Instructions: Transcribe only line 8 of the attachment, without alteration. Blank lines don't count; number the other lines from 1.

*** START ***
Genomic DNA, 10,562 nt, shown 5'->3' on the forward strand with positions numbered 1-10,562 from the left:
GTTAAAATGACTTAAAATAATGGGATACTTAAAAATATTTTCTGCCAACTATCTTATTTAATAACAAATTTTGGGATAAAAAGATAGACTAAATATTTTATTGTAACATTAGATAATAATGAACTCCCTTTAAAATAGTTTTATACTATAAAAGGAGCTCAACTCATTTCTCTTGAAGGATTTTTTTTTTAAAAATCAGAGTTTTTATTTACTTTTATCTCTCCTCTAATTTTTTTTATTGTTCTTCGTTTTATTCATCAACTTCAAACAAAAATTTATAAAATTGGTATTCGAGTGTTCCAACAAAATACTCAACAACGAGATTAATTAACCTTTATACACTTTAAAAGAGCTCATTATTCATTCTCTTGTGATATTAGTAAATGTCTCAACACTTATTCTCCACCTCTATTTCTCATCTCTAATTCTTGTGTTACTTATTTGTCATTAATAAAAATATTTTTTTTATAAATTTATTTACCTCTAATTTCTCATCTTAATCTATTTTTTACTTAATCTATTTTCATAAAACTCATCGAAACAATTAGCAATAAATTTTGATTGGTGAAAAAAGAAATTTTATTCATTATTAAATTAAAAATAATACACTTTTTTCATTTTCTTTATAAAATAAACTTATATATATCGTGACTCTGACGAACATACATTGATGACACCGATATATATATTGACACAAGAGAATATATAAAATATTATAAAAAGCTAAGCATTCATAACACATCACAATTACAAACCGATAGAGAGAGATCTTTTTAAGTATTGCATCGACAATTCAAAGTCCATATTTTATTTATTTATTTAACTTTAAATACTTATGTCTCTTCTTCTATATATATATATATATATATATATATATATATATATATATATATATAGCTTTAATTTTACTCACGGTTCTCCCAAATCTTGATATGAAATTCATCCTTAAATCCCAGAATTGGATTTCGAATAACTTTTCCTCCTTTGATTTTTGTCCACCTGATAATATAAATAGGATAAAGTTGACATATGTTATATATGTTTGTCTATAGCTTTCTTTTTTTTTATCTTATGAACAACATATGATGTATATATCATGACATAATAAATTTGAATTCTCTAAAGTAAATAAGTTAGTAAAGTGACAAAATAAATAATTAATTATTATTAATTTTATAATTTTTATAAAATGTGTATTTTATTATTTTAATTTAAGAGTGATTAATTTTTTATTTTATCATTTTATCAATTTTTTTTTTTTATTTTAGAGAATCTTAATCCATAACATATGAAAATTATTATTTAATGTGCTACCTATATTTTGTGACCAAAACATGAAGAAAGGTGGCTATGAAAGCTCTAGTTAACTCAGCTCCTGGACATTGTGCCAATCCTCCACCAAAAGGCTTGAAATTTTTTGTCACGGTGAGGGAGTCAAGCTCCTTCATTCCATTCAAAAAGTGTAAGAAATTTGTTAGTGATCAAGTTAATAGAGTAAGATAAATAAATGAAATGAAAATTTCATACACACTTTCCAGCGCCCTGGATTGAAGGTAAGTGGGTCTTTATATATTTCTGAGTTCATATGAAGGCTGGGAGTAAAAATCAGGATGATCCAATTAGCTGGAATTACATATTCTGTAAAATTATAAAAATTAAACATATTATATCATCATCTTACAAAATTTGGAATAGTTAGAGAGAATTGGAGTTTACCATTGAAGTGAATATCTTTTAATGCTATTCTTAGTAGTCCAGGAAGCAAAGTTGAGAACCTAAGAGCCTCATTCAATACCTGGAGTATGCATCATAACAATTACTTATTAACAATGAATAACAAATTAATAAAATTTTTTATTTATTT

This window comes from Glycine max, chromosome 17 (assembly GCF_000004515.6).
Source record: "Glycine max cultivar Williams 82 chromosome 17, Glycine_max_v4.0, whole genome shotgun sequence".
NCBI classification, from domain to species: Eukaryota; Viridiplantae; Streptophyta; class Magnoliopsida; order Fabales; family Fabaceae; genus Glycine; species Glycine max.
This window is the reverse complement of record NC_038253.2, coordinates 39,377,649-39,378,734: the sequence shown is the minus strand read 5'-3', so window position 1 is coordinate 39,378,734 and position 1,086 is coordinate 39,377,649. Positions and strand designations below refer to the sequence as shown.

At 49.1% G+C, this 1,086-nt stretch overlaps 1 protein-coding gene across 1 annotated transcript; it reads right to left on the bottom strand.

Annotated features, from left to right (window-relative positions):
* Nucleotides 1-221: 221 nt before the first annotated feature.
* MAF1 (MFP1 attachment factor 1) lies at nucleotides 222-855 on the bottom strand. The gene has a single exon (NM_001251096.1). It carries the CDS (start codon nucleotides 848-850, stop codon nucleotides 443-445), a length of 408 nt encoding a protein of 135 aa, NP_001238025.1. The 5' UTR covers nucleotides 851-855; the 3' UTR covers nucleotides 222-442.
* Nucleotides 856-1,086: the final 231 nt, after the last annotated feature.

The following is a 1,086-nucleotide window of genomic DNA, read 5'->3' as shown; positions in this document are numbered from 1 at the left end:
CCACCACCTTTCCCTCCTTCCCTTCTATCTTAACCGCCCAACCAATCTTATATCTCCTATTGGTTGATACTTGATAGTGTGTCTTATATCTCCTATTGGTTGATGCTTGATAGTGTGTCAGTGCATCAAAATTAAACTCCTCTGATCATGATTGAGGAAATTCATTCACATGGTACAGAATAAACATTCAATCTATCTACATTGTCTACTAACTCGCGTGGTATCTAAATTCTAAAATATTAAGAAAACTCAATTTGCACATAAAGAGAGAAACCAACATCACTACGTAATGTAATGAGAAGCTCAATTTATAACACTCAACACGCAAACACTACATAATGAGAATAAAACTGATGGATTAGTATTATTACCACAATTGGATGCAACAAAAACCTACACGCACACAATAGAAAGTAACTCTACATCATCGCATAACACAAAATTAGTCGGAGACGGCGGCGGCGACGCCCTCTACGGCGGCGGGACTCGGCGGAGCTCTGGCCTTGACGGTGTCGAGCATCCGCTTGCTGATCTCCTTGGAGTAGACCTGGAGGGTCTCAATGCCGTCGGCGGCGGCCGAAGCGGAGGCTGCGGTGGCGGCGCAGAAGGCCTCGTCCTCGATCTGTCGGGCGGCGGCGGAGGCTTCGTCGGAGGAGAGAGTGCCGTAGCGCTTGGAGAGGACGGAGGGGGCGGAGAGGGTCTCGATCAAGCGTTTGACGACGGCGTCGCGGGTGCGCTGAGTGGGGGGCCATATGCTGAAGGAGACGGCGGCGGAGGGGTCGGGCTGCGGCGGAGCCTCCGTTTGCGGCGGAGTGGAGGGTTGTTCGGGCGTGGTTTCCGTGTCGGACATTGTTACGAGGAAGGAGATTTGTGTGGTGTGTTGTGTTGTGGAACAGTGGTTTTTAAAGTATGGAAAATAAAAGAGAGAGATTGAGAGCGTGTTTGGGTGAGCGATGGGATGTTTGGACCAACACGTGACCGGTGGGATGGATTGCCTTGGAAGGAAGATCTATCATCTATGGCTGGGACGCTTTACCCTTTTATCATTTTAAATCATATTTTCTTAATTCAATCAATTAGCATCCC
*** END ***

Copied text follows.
Annotated features, from left to right (window-relative positions):